Kenny Wallace: What a pleasant surprise it was to see Herman both up front at Talladega and leading laps on Sunday. By far, Talladega was the best performance by his No. 78 team in 2007. After starting sixth, Wallace managed to run up front before being shuffled back to wind up 26th. Those bright spots have been few and very far in between for this team. On the plus side, Kennyy has qualified for the last three races in a row after missing four of the first six. But on the downside, he failed to finish at both Texas and Phoenix, mechanical woes following them around like a dark shadow. In fact, you get the impression this team could really make some progress in getting better if they only had the track time to do it; sadly, that is hard to come by with so many cars lining up to make the field each week.

Juan Pablo Montoya: After surprising many fans with a fifth place finish at Atlanta, things have gotten a bit more difficult for the NASCAR rookie sensation. In the five races since that career best finish, Montoya has finished in the Top 10 just once, all the while compiling three finishes outside the Top 30. Suspension problems sent him into the wall at Talladega, resulting in a 31st place finish and dropping him to 19th in the standings. He still holds a slight advantage over David Ragan in the Raybestos Rookie of the Year battle, but things don't seem to be as easy for Montoya right now as they were earlier in the year.

J.J. Yeley: Things were looking up for the third Joe Gibbs Racing driver early in the 2007 campaign. Two straight Top 15 finishes had him eighth in the points, but just two finishes in the Top 20 since have dropped him back to 21st following Sunday's race at Talladega. That puts him just one position higher than he was at this point last year before finishing the season 29th overall. But that doesn't necessarily mean a similar fate lies ahead of him this year. Yeley has done a much better job of bringing home his cars in one piece; in fact, he has just one DNF. That came at Texas where he was a victim of a lap one wreck. Yeley still has plenty of work left ahead of him, but that strong start to the season shows they are capable of turning things around.


Dale Jarrett: Speaking of turnarounds, Jarrett is in need of one… and quick! Nine races into his first season with Toyota, Jarrett finds himself without any more freebies in his back pocket and in 38th place in the owner points. That has to leave this team a bit uneasy heading into Richmond and the remaining races of the season. Jarrett's never started higher than 30th in any race this year, and as his owner/teammate Michael Waltrip showed this weekend, you have to qualify really well to make it into the race under the current set of rules.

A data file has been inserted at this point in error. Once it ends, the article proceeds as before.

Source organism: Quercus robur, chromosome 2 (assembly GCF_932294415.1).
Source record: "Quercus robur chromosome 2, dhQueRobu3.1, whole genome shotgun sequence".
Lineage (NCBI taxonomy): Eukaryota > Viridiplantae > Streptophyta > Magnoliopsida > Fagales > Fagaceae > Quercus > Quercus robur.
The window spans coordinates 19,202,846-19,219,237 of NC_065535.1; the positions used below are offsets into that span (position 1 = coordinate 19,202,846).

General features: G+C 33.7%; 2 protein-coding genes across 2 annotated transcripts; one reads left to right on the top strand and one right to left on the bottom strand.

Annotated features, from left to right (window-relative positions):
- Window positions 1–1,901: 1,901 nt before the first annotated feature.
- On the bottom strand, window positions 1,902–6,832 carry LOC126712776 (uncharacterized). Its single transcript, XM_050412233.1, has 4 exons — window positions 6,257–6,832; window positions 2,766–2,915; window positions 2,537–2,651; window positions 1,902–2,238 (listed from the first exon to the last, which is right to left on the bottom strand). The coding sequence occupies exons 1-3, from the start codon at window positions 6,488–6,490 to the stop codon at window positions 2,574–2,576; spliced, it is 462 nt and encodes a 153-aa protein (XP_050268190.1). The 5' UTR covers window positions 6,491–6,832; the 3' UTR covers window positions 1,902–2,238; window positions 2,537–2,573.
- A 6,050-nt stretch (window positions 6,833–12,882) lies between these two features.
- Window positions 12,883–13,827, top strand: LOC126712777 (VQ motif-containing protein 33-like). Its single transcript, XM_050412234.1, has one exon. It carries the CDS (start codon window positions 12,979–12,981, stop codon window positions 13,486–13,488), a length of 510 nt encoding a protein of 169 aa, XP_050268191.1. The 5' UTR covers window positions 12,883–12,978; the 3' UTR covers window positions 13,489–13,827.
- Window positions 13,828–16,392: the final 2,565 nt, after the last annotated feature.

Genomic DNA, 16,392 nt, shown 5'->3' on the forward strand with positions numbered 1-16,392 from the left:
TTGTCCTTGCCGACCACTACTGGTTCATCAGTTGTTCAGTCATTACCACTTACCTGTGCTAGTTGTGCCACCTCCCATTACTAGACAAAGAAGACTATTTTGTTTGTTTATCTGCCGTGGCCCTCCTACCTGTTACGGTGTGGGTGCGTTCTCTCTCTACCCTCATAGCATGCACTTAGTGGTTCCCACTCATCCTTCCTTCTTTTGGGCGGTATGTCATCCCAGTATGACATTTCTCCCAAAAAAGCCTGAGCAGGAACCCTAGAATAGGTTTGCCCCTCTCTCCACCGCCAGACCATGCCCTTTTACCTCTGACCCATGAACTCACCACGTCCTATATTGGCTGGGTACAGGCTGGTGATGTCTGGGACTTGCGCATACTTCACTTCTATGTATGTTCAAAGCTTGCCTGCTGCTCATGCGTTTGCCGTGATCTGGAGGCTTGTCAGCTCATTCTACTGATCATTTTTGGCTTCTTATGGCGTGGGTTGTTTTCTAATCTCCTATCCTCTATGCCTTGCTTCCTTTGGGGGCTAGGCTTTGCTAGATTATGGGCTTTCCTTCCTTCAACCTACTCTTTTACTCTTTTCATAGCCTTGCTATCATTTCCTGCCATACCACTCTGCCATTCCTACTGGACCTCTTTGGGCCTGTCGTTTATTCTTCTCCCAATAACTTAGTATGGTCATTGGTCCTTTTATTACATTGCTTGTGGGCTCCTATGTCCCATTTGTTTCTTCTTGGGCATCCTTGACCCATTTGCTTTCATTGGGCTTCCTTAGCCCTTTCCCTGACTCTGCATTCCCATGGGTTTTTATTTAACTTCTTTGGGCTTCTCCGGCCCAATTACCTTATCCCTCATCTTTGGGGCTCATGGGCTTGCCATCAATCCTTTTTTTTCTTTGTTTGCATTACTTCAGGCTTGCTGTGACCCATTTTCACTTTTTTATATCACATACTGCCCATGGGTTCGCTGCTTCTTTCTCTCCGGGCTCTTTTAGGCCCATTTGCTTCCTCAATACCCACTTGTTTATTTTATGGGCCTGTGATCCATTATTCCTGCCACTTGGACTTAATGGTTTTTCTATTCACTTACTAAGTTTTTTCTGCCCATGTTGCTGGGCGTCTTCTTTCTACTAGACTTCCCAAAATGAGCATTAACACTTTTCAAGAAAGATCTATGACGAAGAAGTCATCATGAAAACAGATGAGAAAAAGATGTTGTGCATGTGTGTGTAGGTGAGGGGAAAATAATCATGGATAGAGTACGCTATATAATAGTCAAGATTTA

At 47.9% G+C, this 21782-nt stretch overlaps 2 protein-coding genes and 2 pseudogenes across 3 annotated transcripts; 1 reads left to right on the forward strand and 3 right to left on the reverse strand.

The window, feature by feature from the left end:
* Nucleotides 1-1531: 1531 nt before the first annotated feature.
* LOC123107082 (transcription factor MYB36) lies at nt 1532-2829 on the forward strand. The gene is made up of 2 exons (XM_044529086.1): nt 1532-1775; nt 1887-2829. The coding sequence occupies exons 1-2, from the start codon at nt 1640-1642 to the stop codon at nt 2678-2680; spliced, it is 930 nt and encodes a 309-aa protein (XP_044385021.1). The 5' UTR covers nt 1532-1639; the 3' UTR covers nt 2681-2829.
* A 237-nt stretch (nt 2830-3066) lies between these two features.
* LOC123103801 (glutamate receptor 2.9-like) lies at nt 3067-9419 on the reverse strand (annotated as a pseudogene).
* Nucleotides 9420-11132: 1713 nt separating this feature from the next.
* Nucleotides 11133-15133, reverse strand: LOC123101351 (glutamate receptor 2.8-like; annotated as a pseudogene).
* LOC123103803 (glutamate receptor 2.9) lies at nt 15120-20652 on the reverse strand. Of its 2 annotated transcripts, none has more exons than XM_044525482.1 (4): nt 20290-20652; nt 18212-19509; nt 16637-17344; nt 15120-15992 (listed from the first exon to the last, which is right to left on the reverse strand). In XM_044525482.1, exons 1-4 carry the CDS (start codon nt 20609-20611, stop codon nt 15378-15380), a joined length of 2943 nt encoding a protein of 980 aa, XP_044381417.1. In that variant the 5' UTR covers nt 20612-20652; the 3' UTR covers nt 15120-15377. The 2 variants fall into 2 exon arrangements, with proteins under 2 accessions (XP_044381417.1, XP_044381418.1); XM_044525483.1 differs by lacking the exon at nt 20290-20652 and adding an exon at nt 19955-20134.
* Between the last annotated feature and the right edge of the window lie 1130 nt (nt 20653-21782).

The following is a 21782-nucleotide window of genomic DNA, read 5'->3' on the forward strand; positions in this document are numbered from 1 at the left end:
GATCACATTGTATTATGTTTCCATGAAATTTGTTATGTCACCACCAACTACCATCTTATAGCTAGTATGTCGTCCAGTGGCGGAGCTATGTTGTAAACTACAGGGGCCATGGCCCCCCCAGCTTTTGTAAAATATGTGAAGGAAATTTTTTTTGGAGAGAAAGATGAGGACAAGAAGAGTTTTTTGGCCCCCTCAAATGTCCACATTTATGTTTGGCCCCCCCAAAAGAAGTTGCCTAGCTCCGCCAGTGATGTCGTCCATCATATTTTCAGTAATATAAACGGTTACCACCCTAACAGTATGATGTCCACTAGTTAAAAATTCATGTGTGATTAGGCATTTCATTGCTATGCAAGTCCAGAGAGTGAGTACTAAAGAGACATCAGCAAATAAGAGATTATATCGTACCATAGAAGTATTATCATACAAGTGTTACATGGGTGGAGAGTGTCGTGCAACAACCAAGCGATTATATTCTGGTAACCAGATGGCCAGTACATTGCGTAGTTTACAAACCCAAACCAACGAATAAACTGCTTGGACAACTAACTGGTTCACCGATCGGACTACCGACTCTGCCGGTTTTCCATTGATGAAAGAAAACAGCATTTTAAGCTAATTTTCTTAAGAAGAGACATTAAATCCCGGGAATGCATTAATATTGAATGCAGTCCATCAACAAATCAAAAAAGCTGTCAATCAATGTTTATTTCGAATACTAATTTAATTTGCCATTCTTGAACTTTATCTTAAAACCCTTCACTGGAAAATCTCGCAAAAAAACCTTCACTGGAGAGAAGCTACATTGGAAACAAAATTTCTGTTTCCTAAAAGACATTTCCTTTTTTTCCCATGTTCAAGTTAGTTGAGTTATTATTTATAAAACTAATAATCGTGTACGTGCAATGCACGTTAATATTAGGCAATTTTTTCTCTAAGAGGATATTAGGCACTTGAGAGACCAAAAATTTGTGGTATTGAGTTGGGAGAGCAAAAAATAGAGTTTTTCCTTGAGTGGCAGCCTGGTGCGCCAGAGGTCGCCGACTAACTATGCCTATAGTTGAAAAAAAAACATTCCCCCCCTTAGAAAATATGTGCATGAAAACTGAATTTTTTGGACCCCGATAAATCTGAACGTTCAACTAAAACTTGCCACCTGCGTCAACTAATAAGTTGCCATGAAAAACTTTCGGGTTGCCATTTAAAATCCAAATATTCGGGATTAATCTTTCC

Ricky Rudd: Things aren't much better over at Jarrett's former team, Robert Yates Racing. After dazzling everyone with a front row start at Daytona, Rudd has struggled to readjust to racing life. In nine races this year, his best finish came at Martinsville when he came in 13th. Maybe Rudd is still dusting off the cobwebs after sitting out last season, but with just a 55 point cushion between getting a pass into the race and going home, he better brush himself off quickly and start bringing in some more consistent Top 20 runs.

This week, the Nextel Cup Series heads to Richmond for a little short track action under the lights. Can Tony Stewart exercise his demons at a track where he had so much success early on in his career? Will Jeff Gordon pull off the threepeat and distance himself even further from the pack? Can Mark Martin get out of his slump and back into the Top 10? Or will someone unexpected be celebrating under the lights instead? We'll just have to wait until next week to find out Who's Hot and Who's Not in the Nextel Cup Series.

_Have you seen the all new Frontstretch newsletter yet? If you haven’t, well, you’re missing out … today, Sonya Grady told us how NASCAR censorship is ruining the sport we know and love, and trivia held the answer to the only drivers who’ve started every race on Richmond’s current 3/4 mile configuration. Tired of being left on the sidelines? Well, click here to sign up today!

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Today on the Frontstretch:
Swan Racing Announces Restructuring, No. 26 & No. 30 ‘Sold’ Off
Tech Talk with Tony Gibson: Taking Stock Of Danica Patrick In Year Two
Vexing Vito: Three Drivers In Need of a Role Reversal
Going By the Numbers: Top-10 NASCAR Variety Hard To Come By In…
Truckin’ Thursdays: Lessons Learned Just Two Races In
Fantasy Insider: Team Revelations For NASCAR’s Short Tracks



©2000 - 2008 Cami Starr and Thanks for visiting the Frontstretch!

05/01/2007 06:24 AM

You need to add a category: Cold…for Mikey. Although, I see that NASCAR is considering “tweaking” qualifying so Mikey and Toyota can make the races and, at least, run as back markers. Mikey shouldn’t have a problem with that since he has run as a back marker most of his career.


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2009 Season Review: Jeff Burton